Donovan Clingan and UConn have blazed a path to the Final Four that has been a March Madness run for the ages

With 1:49 left in the first half of NCAA Tournament East Region final, the Illinois Fighting Illini were in a tie game, approaching the halftime break, preparing for the 20 minutes of basketball that would determine the first entrant to the 2024 Final Four. They were exactly where they wanted to be. Except they were sharing a court with the Connecticut Huskies.

That is not a healthy endeavor.

Teams whose survival is dependent on winning their next game do not last long after encountering UConn. Six teams now have had their season ended by these Huskies, from the Big East Tournament (Xavier, St. John’s) to the NCAAs (Stetson, Northwestern, San Diego State and these stunned and staggering Illini).

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They are the authors of a Final Four run that ranks with the greatest we’ve ever seen. UNLV’s powerhouse 1991 team won its four games on the way to Indianapolis by an average of 17.5 points. The 1996 Kentucky Wildcats, the best team in the expanded bracket era, reached the Meadowlands by an average of 28.3 points. The 2023 NCAA champion Huskies put together quite a roll of their own, winning by 22.5 points.

These Huskies won their four games by an average of 27.8 points, their margin in the 77-52 victory Saturday over Illinois inhibited by coach Dan Hurley’s wise choice to withdraw his starters with more than four minutes remaining and use backups and walkons – including his son, Andrew – to close the game against the Illini regulars.

The true difference in the game, though, was 30 points: the 30 scored by UConn in the 9 minutes, 8 seconds that lapsed between Illini guard Marcus Domask’s bucket near the end of the first half and the layup by backup guard Justin Harmon that marked the team’s first score of the second half. The clock read 12:41 at that point. Illinois was down, 53-25.

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The 30-0 run was not an NCAA record. In 2020, Ohio U rang up 40 straight points on Cleveland State. It was not a UConn record. The Huskies’ program-changing 1990 team ran up 32 straight to open a non-conference game against New Hampshire. It might be a March Madness record. Nobody seemed to have a handle on that, because what are the odds anyone ever scored 30 straight on a team good enough to reach this stage?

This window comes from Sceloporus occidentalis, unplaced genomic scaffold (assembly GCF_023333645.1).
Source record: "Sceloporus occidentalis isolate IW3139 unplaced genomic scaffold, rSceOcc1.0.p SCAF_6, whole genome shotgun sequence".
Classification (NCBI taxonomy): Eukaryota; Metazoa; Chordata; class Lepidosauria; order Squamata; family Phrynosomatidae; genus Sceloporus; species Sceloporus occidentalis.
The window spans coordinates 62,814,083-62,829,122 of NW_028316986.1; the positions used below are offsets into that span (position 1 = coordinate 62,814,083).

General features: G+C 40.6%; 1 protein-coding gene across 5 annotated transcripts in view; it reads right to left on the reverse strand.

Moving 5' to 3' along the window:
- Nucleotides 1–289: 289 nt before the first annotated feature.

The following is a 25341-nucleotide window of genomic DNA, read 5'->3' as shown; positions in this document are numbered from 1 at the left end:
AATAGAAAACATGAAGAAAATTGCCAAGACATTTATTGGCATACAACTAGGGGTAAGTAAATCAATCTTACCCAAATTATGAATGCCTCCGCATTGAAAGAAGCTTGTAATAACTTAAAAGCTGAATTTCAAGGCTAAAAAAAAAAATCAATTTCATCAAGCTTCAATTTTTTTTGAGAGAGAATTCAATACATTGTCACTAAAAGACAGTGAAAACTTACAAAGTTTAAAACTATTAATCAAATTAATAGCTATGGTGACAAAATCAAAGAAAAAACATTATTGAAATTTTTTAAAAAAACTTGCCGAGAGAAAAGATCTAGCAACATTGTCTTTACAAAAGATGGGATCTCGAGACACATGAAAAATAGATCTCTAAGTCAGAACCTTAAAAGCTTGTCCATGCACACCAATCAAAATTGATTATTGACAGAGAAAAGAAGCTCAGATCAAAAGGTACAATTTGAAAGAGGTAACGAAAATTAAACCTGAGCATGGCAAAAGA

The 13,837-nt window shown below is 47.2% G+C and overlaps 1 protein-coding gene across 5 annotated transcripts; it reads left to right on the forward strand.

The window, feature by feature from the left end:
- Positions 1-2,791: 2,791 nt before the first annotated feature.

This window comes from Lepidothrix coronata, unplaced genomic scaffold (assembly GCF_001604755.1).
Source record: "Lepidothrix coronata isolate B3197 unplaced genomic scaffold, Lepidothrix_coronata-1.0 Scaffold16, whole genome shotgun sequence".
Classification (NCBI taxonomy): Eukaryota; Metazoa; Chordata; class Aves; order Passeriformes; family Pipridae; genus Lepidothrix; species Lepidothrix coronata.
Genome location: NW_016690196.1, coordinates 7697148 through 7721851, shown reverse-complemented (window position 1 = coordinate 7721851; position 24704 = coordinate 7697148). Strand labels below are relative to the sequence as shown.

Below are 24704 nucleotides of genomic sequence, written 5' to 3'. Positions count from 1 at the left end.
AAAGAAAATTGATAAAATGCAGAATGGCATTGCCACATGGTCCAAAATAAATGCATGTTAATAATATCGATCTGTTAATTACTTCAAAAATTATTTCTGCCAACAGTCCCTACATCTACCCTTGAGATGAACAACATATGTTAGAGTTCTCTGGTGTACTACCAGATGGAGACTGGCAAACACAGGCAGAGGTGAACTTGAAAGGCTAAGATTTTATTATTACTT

“That’s one of the hardest teams to play in this tournament,” Hurley insisted, anyway, to Turner Sports. “They’re incredibly well coached, NBA players, and they came into this game really, really hot. But systematically, we were able to break them down.”

The Huskies now are two victories short of becoming the first repeat NCAA champion since Florida in 2006 and 2007, and only the eighth program to reach this extraordinary accomplishment.

UConn sophomore center Donovan Clingan, an essential reserve as the Huskies won the title last season, is making the run toward a second consecutive title his personal stage. He destroyed Illinois’ interior defense with 22 points on 9-of-13 shooting and grabbed 10 rebounds. He had a plus-29 rating in his 22 minutes. Deep into the game, the Illini had scored only four points with Clingan on the court.

Illinois made the curious decision to challenge Clingan by driving the lane and attempting to score through him. He blocked 5 shots, and they bricked 22 of their 30 layup attempts. That’s 26.7 percent accuracy, or 73.3 percent inaccuracy, depending on whose side you were on.

Illini coach Brad Underwood, for one of the few times all season, caught himself making a habitual decision rather than a strategic one that turned out to be costly. He started rugged guard Ty Rodgers as in the team’s other 37 games this season. It quickly became obvious the Illini could not afford his offensive limitations against the Huskies, and he was withdrawn in fewer than 4 minutes, with the Illini down 7-0.

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With the game still a battle at the half, UConn leading by 28-23, Underwood chose to open the second half with the same group. This time, Rodgers lasted fewer than 3 minutes, but the Huskies had extended the lead to double digits and never would look back. Rodgers, at that point, had a minus-13 rating in just 5 minutes of playing time.

“I didn’t expect that,” Underwood said afterward. “But tons of credit to UConn.

“I thought we were in a good spot at half, especially after the slow start. I thought Clingan dominated the first half with his defensive abilities. We obviously came out in the second half and got blitzed.”

Underwood said Illinois wouldn’t just “blow off” the success of getting to the Elite Eight, calling that “quite a successful season.”

If the game in this round had been against someone – anyone – other than UConn, there might have been more basketball still to play.

That’s not how the bracket broke, though.

Teams only can avoid these Huskies for so long.

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